The modern day is broken up into thirds, with eight hours of sleep, eight hours of work, and eight hours to dabble in your favorite hobbies like painting, hiking, or building a frustratingly complex particle board bookshelf that came with the instructions to a slightly different model. It’s the rhythm of today’s society.
We all know the impact that sleep can have on a person. Not getting enough rest can affect concentration, mood, memory, and balance among other issues. These common effects have led to countless studies, practices, and products all designed to help humans ease into their REM cycles a little easier. Lights that slowly dim as you wind down for the day, mattresses with variable firmness, ambience noise to sooth, and alarms that are a bit gentler than the hammer and bell models. So much of a person’s outlook and attitude is impacted by a few extra beats of slumber, it only makes sense that the advances achieved by researchers and innovators are lauded.
Work is the other third of our day, and much like sleep, environmental conditions play a huge role in a person’s wellbeing. Only recently has research extended beyond the salient dynamic around interpersonal relationships or manager-subordinate communication, and started exploring the resonance of culture, benefits, technology, and the overall experience an employee has in comparison to other aspects of their life. Lacking any of those elements may impact productivity, motivation, and creativity to the same degree as a restless night of sleep.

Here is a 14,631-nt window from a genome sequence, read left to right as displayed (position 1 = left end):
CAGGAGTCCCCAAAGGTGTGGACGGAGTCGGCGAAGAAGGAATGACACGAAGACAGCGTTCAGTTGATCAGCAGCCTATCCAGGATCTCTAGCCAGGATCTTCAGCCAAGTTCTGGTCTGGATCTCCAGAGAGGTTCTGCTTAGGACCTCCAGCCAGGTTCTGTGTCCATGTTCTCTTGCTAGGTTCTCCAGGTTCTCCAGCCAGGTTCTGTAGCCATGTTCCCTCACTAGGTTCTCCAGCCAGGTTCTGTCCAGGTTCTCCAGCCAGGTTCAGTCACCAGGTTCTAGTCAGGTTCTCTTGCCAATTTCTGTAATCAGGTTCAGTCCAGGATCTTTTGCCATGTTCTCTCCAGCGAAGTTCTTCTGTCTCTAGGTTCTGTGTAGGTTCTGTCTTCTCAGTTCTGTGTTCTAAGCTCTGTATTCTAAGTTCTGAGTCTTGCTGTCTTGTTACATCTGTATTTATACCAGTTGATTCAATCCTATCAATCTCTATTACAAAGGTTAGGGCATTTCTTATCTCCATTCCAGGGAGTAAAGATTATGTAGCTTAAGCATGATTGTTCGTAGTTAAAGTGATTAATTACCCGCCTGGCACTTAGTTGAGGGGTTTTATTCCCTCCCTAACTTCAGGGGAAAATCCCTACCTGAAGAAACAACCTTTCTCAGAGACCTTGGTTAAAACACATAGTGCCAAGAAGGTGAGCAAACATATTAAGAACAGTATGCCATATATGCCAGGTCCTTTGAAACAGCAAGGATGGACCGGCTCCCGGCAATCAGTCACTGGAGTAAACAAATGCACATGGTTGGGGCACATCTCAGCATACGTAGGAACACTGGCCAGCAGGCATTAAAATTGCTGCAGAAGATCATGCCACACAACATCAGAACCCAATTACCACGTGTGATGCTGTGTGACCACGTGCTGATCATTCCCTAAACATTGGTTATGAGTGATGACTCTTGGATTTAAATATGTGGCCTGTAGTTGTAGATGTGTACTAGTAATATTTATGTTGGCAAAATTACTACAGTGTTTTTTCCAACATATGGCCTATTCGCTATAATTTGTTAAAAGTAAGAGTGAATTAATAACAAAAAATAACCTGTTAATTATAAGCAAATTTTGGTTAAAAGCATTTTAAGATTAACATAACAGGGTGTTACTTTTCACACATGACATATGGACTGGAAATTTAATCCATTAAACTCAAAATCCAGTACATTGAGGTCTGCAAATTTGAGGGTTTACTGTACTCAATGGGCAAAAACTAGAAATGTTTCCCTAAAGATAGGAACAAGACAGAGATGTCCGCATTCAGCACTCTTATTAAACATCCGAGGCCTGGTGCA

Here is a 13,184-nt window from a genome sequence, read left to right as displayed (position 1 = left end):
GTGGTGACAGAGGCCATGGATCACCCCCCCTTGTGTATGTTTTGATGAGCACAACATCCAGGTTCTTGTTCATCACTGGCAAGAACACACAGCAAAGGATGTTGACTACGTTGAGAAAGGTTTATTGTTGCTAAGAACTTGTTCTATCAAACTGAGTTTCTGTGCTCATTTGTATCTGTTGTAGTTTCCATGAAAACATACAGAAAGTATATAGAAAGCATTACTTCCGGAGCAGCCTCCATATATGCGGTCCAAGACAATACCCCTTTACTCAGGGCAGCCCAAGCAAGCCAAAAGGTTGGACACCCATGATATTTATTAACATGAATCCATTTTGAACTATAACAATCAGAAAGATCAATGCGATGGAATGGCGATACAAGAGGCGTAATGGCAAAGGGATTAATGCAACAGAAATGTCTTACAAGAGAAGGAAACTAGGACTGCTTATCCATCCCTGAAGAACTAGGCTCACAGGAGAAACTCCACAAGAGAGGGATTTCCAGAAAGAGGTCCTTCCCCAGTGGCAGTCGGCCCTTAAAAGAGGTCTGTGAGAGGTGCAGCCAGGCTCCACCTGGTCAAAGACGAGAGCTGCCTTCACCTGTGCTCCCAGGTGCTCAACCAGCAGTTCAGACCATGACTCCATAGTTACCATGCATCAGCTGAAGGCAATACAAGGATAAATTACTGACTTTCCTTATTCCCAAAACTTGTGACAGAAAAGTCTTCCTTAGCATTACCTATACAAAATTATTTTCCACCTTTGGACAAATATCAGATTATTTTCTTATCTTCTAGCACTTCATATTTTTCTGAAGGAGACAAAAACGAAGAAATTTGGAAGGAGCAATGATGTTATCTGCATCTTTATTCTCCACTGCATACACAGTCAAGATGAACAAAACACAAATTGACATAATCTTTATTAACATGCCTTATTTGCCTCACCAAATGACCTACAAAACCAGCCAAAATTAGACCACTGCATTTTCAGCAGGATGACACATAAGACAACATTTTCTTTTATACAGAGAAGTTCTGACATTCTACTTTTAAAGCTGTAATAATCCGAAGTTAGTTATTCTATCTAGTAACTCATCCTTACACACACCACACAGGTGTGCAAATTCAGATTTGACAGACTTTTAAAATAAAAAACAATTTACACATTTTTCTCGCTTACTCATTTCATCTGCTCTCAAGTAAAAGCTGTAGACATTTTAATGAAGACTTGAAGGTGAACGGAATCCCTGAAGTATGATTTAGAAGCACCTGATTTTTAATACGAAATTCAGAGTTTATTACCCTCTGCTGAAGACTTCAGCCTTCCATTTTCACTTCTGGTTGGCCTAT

Companies need to invest more in the experience of their employees, mainly listening to feedback and adjusting when appropriate. Sadly, it seems many organizations either aren’t doing that, or their efforts are falling flat. As part of ServiceNow’s Employee Experience Imperative research, we found over half (52%) of employees do not believe employers are invested in improving the employee experience for their workers, and only 40% believe supplied feedback is acted upon by their employers.
It’s a problem that needs to be tackled by the entire leadership team, not just the head of HR. Recently, ServiceNow’s CHRO Pat Wadors and CIO Chris Bedi sat down to discuss how these statistics correlate with their experiences.
From the employee point of view, feeling like you don’t have a voice is demoralizing and can sap energy and joy. In addition, many are finding that their work life doesn’t match their home life. Information on benefits, policies, and leave is difficult to find, different departments have siloed methods to request services, and there is a general lack of mobile adoption for getting stuff down. Trying to work cross functionally in some offices is so frustrating, it’s like waking up to the sounds of a jackhammer outside your window.
When ServiceNow launched its HR Service Delivery product, the desire was to remove friction from the common and complex challenges an organization faces when managing a workforce. It is the only enterprise-wide service delivery platform that can help employees find answers and get stuff done across IT, HR, Facilities, Legal, and Finance.
Many of these solutions came from listening to our own employees, as Wadors advocates for in the below video. Open lines of feedback not only helps you ingratiate yourself with your workers, but it also helps you anticipate they needs.